News & Opinion

Finish casts shadow over Turkish Airlines Open

European Tour flips switch in a game-changing move that illuminates the golf course to avert a Monday finish but clouds the ultimate result

BELEK, TURKEY – The four-hole playoff at the Turkish Airlines Open was sensational.

England’s Tyrrell Hatton tapped in for par and won a six-man playoff in a surreal finish late Sunday at Montgomerie Maxx Royal as daylight yielded to a full moon on the Mediterranean Coast (scores).

Would I like to see a 72-hole stroke-play event under the lights? Maybe.

What I don’t like is changing the competition in midstream.
European Tour officials flipped a switch after 2 playoff holes of the Turkish Airlines Open late Sunday at Montgomerie Maxx Royal in Belek, Turkey, lighting the way for England’s Tyrrell Hatton to post his 4th victory.

For 74 holes, the winner of the European Tour event was being determined under bright skies, until the sunlight gave way to the darkness and then the competition continued under artificial light.

After the first two holes of the playoff eliminated Benjamin Hebert, Victor Perez and Erik Van Rooyen, the players still eligible – Kurt Kitayama, Matthias Schwab and Hatton – were asked whether they would be willing to continue under the lights or return Monday morning.

All agreed to play on, but at that moment the tournament conditions had changed, and I maintain that the event lost its inherent fairness.

Playing under lights is a totally different experience than playing in sunlight. Depth perception is different in daylight versus night, and the ability to ready greens – speed and break alike – proves to be more difficult.

And what should tour officials really expect when asking three players whether they want to finish? It’s like being asked whether you want the dentist to finish filling your cavity now or go home and come back tomorrow.

“Yes” is the only answer, and then you are stuck.

The lights, which are set up for resort play, also are focused on the fairway, not the rough, making the experience problematic for a professional championship.

The decision to play under the lights was done merely for expediency. A charter flight was waiting to take a majority of the players and staff to the next event, this week’s Nedbank Golf Challenge in South Africa. Kitayama was the only one of the three remaining playoff contestants who was booked on the flight.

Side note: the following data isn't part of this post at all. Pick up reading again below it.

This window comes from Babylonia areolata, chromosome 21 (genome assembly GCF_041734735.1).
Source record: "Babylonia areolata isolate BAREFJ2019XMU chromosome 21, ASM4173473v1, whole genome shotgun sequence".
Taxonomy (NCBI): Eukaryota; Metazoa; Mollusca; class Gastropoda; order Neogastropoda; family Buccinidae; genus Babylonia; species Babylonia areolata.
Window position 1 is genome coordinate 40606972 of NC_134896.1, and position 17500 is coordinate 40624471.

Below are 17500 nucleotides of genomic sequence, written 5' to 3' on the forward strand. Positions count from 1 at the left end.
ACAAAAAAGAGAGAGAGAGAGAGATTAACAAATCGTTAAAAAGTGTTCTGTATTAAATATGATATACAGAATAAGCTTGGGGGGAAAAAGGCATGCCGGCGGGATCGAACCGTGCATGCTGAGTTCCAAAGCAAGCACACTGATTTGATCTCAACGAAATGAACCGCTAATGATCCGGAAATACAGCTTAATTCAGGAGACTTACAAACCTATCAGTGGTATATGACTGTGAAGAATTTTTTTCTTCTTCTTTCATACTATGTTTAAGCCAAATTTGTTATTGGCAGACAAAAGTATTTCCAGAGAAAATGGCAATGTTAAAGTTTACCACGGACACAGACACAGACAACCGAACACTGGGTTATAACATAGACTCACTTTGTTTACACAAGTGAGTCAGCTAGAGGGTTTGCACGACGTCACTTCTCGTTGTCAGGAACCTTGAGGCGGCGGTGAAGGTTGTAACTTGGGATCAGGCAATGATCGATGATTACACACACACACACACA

Of course, TV officials want the event to finish. Keeping a crew onsite for an extra day and then showing the event on Monday morning raises production costs and diminishes the excitement generated by the energy of the Sunday playoff.

Yet, playing under the lights was new and exciting, so the decision to move forward was made.

However, Kitayama and Schwab, in hindsight, might disagree with the decision.

Schwab was over the green in two, but a chip across the green, a chip past the hole and then a missed putt equated to a bogey 6.

Was that fatigue or Schwab’s struggle to read both chips and then the green on a short par putt?

Purses in the world of professional golf have grown so large, and Hatton walked away with $2 million for his victory. Should his fate be left to chance that his night vision is better than his playing competitors’?

It’s easy to say how important it was to finish the tournament on Sunday, with everyone – from TV staff to the European Tour workers to the players – wanting the event completed, but was it fair?

Ultimately, that should be the determining factor: Is the competition fair?

This week, another big event on the European Tour’s Rolex Series will make a multimillionaire of a winner, with $2.5 million going to the champion of the Nedbank Golf Challenge. Thankfully, no lights exist at Gary Player Country Club in Sun City.

But it doesn’t alter the fact that the competition changed after 74 holes, and the change was inequitable.